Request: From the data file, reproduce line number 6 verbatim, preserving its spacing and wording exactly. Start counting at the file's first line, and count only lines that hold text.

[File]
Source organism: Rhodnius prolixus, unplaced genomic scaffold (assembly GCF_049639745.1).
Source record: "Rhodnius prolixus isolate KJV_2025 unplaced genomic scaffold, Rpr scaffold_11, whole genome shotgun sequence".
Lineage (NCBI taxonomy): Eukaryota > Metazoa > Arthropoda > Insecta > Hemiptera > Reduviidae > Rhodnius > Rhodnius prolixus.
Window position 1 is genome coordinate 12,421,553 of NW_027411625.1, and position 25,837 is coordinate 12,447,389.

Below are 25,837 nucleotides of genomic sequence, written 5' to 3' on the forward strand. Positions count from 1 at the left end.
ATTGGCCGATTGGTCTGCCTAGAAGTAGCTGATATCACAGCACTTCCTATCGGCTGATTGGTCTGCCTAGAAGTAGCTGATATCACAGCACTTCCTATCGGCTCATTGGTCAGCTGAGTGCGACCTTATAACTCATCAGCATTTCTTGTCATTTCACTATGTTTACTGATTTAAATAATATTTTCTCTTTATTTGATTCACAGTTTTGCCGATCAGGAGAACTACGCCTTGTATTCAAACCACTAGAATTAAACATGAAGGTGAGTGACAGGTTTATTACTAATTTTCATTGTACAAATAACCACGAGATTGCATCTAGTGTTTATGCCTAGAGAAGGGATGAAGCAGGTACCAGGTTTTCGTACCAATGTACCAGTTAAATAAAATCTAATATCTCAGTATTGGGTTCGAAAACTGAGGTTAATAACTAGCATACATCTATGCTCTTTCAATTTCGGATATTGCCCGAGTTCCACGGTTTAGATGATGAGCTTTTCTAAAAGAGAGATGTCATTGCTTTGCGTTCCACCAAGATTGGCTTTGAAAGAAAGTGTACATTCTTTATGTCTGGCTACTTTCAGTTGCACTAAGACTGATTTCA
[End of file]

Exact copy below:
ATTGGCCGATTGGTCTGCCTAGAAGTAGCTGATATCACAGCACTTCCTATCGGCTGATTGGTCTGCCTAGAAGTAGCTGATATCACAGCACTTCCTATCGGCTCATTGGTCAGCTGAGTGCGACCTTATAACTCATCAGCATTTCTTGTCATTTCACTATGTTTACTGATTTAAATAATATTTTCTCTTTATTTGATTCACAGTTTTGCCGATCAGGAGAACTACGCCTTGTATTCAAACCACTAGAATTAAACATGAAGGTGAGTGACAGGTTTATTACTAATTTTCATTGTACAAATAACCACGAGATTGCATCTAGTGTTTATGCCTAGAGAAGGGATGAAGCAGGTACCAGGTTTTCGTACCAATGTACCAGTTAAATAAAATCTAATATCTCAGTATTGGGTTCGAAAACTGAGGTTAATAACTAGCATACATCTATGCTCTTTCAATTTCGGATATTGCCCGAGTTCCACGGTTTAGATGATGAGCTTTTCTAAAAGAGAGATGTCATTGCTTTGCGTTCCACCAAGATTGGCTTTGAAAGAAAGTGTACATTCTTTATGTCTGGCTACTTTCAGTTGCACTAAGACTGATTTCA